In addition to having a set minimum, a supervisor or owner should find out each day how many demos were performed. I suggest you develop a “demonstration summary form” to be signed by the homeowners for each demo done. This signed form takes review of numbers out of the realm of feelings or dreams and grounds it in reality.

Valuing Time

If the owner does not value time, the employees will feel justified in wasting it. How do you show that you value time? Do you know when employees are late or leave early? Do you do personal tasks on company time? Remember that even though you work long hours, if you take an hour to get your hair cut during the work day, employees will feel justified in doing so as well. If an employee needs a morning off to see a doctor or lawyer, do they have to make up the time, or do you give it to them? This too is a mark of not placing a value on time.

Policy on Internet & Phones

Does your company have a written policy every employee has signed on e-mail and Internet use? If not, you can bet your facilities are used in a lot of ways you never intended and that a lot of your payroll costs go to e-mail, websites like MySpace and Internet shopping. I went to one dealership on a Saturday and found every computer in the building was on an NFL betting site.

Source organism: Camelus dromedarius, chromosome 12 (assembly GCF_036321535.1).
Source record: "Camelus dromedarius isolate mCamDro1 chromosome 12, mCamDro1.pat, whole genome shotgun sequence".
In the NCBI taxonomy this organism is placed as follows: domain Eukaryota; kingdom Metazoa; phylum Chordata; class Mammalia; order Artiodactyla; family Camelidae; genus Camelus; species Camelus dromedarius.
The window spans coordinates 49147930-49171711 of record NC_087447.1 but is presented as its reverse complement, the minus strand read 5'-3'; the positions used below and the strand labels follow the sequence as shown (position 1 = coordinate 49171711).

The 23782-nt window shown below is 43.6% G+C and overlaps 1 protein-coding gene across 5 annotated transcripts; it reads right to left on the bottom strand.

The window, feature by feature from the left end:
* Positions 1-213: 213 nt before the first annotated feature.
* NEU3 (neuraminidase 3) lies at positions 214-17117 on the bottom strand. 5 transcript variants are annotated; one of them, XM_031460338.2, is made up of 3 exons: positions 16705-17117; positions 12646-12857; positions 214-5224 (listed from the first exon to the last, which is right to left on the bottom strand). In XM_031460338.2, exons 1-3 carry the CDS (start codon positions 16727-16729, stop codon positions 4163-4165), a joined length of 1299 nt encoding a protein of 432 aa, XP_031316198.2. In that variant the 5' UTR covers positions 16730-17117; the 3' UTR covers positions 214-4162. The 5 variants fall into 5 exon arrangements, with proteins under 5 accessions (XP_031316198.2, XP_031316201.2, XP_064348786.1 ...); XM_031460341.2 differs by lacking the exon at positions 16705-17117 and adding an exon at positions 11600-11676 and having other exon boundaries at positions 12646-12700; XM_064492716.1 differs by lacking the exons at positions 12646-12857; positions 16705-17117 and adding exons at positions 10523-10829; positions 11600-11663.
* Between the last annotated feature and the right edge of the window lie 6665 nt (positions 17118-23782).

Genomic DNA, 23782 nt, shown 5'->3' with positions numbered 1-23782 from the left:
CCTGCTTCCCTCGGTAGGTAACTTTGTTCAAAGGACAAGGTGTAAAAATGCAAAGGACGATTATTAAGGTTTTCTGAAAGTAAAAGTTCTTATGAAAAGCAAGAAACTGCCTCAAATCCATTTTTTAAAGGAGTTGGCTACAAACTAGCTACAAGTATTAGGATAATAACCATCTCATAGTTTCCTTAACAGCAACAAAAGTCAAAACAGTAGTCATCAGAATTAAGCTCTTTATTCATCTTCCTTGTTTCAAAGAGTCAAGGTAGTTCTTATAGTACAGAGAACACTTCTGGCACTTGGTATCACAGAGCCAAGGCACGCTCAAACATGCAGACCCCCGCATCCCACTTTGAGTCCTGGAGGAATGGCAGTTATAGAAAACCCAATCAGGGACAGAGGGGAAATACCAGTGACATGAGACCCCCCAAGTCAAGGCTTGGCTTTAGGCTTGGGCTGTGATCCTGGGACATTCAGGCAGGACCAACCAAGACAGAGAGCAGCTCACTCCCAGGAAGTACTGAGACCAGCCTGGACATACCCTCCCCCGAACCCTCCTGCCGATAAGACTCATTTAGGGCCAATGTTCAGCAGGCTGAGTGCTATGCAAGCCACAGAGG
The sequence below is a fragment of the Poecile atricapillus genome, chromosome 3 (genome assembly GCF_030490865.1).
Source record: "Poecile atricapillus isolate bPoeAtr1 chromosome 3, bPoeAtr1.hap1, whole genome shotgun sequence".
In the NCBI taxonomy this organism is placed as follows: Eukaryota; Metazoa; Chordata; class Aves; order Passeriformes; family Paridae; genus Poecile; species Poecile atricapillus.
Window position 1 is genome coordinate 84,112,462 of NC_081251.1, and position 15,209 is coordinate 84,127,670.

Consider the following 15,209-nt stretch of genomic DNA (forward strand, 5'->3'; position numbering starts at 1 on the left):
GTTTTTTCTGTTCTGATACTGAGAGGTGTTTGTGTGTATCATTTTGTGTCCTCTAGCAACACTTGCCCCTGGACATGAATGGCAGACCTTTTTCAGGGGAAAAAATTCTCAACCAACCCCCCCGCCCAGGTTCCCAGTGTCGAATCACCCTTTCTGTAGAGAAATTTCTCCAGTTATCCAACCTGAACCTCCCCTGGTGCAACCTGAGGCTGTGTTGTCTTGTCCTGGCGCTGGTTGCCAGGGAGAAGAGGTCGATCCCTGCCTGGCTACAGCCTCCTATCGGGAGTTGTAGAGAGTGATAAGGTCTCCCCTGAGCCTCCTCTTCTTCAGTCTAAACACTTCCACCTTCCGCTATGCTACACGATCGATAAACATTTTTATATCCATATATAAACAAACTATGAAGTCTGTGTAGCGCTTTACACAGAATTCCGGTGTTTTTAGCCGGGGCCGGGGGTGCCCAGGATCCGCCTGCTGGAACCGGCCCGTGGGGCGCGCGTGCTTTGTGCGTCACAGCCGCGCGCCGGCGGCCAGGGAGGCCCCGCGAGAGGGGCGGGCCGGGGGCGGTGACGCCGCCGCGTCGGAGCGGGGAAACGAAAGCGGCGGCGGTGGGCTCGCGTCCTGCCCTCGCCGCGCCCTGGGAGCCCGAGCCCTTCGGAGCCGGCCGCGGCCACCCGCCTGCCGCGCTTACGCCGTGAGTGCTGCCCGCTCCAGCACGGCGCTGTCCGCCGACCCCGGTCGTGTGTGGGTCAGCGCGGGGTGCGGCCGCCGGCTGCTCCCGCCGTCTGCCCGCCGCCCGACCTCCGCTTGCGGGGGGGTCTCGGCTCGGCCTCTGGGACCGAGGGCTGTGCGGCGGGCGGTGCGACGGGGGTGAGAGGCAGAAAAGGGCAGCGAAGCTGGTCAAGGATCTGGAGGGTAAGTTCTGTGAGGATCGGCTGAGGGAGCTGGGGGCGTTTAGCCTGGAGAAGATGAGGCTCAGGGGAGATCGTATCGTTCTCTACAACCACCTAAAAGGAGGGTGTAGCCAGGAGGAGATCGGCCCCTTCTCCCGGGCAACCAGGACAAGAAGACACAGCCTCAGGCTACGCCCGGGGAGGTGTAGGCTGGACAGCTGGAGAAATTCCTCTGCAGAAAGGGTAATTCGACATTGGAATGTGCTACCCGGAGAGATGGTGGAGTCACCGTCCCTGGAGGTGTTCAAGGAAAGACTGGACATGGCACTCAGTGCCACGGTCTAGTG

Be sure you know what your staff does online and what they use their e-mail accounts for while at work. There are inexpensive programs that will record all keystroke activities on your system, so you can keep tabs on time used on the Internet and e-mail. As part of our recruiting work for clients, we place ads on, and we get 90% of our applications during normal work hours. That means employees are applying for jobs while being paid by their employer and using company Internet facilities.

You should also have a policy on personal phone calls. Cell phones have allowed every employee to bring their personal phone to work. Are they allowed to make and receive calls during non-break periods? Not having a written policy on this matter tells your staff you do not value time.

How High is Selling on Your List?

If you are the owner or manager, how much of your day is actually spent on the only two activities that pay: selling to customers and recruiting and training sales staff? I realize you have a million things to do but the time spent on these activities tells you the importance you place on this work as opposed to work that is important but does not lead to sales.

If you are in sales, ask yourself the same question. What percentage of your day is spent on the only two activities that earn money for you and your company: generating appointments and doing demonstrations?

If the amount is lower than you would like, try to rearrange your day based on priorities and activities that lead to sales. Cut out things that cannot end in sales, like Internet usage, and concentrate on a set goal for activities such as calls, letters, meetings and demonstrations.

Making sales a top priority, setting goals for activities and other ideas discussed in this article will make a big difference to your success.

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About the Author

Carl Davidson